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How NOT to Clean Your Camera and Lens

August 7th 2014 7:15 AM

Clearly, I’ve been cleaning my Canon 5D Mark II all wrong because the following tutorial shows you how to get your camera squeaky clean. All you need is a bowl of water and some soap, get a good amount on the sensor and make sure you rub it in with your fingers really well to get that soap working. Then hose it down and voila! Lather, rinse, repeat.

Before any of you reading this think I am being serious, I am not. DO NOT TRY THIS AT HOME (or ANYWHERE). Seriously. Just don’t do it. The following video tutorial made by Ioannis Pavlis is meant to be a joke. It is not real, and no, you should never, ever clean your camera this way. The only time you should submerge your very expensive camera in water is when it is safely encased in underwater camera housing, like the Aquatec.

Alas, though this video is cringeworthy for any photographer to watch, I just know that someone out there isn’t going to get the joke and attempt to do this, destroying their gear. Just don’t do it and don’t get mad either (like some of the commenters on the YouTube page), it’s all in good, clean fun (pun intended).

I’m going to venture a guess that the camera and lens he used were probably not in working order…and especially not after that cleaning.  And just a reminder, just in case you thought, “Hey, I’m gonna try this“…DON’T! To properly care for your camera, please refer to this article where Canon provides you tips to safely clean your camera.

[via No Film School/YouTube]

Comments [22]

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  1. 246986_10151605818801581_1982383444_n.jpg21
    Brandon Dewey

    Don’t forget to use your finger to get all of those hard to reach places like the sensor.

    • 229984_3690328329875_1371200010_n.jpg12

      Well, my fingers are a bit big, so I make my 9 year old clean the sensor.

    • 246986_10151605818801581_1982383444_n.jpg21
      Brandon Dewey

      Nice, showing them how to property clean a camera form an early age.

    • 05-16-2014-19-02-34.JPG6
      Dave Lyons

      personally i prefer to clean the sensor with an SOS pad

    • SLRlounge.jpg3
      Reynardt Badenhorst

      I like to use a High Pressure hose on mine, really “gets in there.”

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    Phil Bautista

    It was probably damaged when he took it scuba diving in his Aquatec housing. Just kidding Aquatec.

  3. AEP Profil Photo.jpg7
    Albert Evangelista

    I am still laughing and cringing….. :p

  4. MeProfile.jpg5
    Asad Qayyum

    A law suit waiting to happen; some numpty might actually try this.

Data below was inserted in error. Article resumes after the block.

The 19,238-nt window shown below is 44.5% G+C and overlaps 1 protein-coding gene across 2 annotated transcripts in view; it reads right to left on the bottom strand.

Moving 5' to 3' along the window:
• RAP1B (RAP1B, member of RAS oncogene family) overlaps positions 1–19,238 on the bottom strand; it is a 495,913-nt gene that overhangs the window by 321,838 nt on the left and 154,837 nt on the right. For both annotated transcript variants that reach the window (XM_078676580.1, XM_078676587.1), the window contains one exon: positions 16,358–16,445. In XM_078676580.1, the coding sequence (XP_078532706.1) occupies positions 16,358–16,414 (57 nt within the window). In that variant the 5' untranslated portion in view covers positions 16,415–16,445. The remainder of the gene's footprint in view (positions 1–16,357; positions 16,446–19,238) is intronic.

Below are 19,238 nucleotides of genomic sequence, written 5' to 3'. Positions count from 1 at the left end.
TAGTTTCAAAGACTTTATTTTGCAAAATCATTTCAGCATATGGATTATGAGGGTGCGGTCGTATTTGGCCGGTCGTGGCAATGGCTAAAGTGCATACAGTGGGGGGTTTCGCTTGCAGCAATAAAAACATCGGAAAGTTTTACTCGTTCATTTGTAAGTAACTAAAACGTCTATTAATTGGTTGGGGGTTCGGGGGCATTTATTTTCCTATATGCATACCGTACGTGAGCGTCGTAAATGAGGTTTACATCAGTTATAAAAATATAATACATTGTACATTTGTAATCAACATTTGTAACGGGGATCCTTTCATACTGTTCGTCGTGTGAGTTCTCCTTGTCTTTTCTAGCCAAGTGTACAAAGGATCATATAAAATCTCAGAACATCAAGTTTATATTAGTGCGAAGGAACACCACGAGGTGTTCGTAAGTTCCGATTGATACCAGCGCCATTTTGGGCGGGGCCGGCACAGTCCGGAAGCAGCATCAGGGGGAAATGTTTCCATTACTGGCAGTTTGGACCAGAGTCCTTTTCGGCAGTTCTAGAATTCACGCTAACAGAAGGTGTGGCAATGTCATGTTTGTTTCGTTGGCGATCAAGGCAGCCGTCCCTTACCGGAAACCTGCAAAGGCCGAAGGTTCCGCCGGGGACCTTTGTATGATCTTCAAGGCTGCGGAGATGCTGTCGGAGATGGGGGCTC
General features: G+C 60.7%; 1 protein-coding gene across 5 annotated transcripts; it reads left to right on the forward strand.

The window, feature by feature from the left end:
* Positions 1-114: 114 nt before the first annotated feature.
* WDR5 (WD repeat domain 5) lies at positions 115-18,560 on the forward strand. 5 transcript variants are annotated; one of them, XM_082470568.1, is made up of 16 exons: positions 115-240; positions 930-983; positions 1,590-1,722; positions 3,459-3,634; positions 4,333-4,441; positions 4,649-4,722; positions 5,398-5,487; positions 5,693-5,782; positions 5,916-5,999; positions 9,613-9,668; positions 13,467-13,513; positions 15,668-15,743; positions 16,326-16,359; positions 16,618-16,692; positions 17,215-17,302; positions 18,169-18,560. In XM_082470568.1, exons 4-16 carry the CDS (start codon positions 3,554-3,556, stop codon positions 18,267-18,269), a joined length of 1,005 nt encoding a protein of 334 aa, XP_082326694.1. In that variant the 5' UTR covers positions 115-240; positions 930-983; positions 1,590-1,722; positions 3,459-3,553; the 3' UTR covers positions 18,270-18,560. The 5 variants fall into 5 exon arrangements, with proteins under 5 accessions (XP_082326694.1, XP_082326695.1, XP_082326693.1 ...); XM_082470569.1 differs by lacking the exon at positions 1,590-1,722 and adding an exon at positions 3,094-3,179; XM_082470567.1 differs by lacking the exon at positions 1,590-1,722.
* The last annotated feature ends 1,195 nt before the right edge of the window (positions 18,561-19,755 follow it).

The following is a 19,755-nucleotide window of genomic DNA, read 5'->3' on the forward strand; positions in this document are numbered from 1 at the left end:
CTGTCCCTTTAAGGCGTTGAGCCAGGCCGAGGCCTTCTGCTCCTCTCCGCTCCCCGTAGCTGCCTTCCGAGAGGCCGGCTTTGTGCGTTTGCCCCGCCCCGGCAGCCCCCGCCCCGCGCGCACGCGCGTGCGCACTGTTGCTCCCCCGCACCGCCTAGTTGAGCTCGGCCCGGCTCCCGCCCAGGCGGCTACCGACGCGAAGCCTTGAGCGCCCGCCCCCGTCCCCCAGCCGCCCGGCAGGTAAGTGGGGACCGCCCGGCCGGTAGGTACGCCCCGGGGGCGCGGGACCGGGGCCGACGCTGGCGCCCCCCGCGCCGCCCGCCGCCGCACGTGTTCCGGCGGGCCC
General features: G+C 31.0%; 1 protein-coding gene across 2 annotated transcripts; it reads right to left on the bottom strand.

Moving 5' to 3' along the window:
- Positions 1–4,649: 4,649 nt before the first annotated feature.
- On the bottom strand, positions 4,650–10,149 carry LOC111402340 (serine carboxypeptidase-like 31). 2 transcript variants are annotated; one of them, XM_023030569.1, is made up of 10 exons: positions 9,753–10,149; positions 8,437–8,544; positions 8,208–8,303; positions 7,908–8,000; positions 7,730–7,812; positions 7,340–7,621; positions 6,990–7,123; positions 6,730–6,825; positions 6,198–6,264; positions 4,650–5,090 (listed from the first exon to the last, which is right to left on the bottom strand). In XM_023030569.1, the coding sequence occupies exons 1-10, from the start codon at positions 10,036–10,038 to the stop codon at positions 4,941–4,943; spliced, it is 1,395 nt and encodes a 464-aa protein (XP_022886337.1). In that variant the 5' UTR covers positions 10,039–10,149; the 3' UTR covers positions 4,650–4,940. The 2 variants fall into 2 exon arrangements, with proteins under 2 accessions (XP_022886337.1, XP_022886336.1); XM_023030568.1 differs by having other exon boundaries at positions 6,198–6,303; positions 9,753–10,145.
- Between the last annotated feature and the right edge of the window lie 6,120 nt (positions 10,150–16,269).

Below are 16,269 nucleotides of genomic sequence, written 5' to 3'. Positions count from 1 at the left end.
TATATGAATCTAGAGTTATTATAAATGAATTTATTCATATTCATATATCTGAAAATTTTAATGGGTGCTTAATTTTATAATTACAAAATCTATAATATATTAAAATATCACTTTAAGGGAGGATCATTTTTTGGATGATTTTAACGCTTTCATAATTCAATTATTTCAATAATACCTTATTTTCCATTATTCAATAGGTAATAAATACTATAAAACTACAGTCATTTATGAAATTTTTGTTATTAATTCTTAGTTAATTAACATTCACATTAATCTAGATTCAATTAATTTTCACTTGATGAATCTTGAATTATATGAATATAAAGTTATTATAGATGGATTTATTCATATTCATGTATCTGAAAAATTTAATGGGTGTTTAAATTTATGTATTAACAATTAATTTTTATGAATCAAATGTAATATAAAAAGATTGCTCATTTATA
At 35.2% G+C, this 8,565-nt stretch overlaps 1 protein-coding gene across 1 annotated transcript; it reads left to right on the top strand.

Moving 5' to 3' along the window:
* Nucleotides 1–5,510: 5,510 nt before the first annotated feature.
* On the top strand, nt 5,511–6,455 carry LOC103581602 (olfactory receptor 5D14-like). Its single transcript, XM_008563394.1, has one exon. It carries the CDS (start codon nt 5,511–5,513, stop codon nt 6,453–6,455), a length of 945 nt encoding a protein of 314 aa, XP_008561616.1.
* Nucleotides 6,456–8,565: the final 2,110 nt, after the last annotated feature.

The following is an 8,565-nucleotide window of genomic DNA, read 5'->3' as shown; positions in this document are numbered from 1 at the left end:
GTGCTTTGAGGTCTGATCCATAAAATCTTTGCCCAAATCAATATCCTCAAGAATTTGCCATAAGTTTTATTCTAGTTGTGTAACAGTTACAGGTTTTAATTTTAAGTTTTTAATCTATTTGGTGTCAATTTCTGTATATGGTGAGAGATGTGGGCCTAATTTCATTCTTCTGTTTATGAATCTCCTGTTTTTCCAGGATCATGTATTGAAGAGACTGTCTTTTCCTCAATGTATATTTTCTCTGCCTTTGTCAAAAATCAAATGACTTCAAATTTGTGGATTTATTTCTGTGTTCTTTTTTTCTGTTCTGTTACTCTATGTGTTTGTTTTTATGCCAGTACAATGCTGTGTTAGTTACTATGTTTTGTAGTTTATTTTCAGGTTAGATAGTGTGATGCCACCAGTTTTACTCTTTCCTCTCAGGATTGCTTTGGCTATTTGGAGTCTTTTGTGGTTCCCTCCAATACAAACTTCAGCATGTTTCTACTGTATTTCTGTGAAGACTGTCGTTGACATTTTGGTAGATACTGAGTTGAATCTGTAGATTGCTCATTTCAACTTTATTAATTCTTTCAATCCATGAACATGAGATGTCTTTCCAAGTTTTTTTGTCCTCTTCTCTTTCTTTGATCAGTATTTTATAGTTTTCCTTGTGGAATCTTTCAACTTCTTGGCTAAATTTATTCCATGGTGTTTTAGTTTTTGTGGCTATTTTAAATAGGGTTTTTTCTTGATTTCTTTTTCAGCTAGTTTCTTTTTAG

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    Erica Mengouchian

    this is painful to watch lol

  6. 621761_10151659286906647_1953540503_o.jpg14
    Austin Swenson

    Don’t forget to use a blow dryer on the hottest setting right on the sensor for about an hour to make sure that it’s completely dry, I made the mistake of only putting it there for 45 minutes one time and my camera got ruined!!!

    • 229984_3690328329875_1371200010_n.jpg12

      Or just toss it in with your white clothes at the laundromat. All that tossing around is great for getting rid of the rest of the dust :)

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      Reynardt Badenhorst

      DSLRs can handle a lot of heat. I put mine in the oven at 320°F for about 30 minutes. Dries out every drop! Lenses are a bit more stubborn believe it or not, leave those babies in for about an hour.

  7. IMG_87522.jpg10

    hahaha there is someone who will try this if they hadn’t tried it already

    • 229984_3690328329875_1371200010_n.jpg12

      Yes…and that makes me sad and scared about humanity.

  8. FBProfilePicture.png2
    Nur Sharlin

    Maybe the camera was dead at first, but the lens probably don’t..

  9. Screen Shot 2014-08-01 at 4.47.20 PM.png16
    Rafael Steffen

    Crazy article with little help on cleaning the sensor.

  10. 10367162_4314976850544_5777603840096331754_n.jpg11
    Aidyn Chen

    Remember to use Windex for some tough stains.

  11. FB profile pix.jpg13
    Herm Tjioe

    Using DAWN soap helps degrease those stubborn fingerprints on the sensors and mirrors/lens

  12. 1
    Matt Doheny

    Its the bubbles that really get me, just hear every part of that camera fill with water :/

  13. image.jpg3
    Loretta Nichole

    No one has mentioned the toothbrush method? If you haven’t tried it, you’re definitely missing out! First rub in a little WD40 so that everything is lubbed up really good. Next, take a tooth brush – dip it into some denatured alcohol then scrub scrub away until you remove all of the WD40 that didn’t seep into the unreachable depths of your picture box.. err camera.. Once the end of YYour toothbrush begins cracking and falling to pieces take a can of high pressured air and pointing directly into your picture box opening blow that baby out! Place in the fridge for at least 24 hrs then she’s as good as new!!

  14. 1102497_532692293447191_1642676093_o.jpg14
    Michael Moe

    hahahaa ^^

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    Tom Blair

    To dry just use the microwave!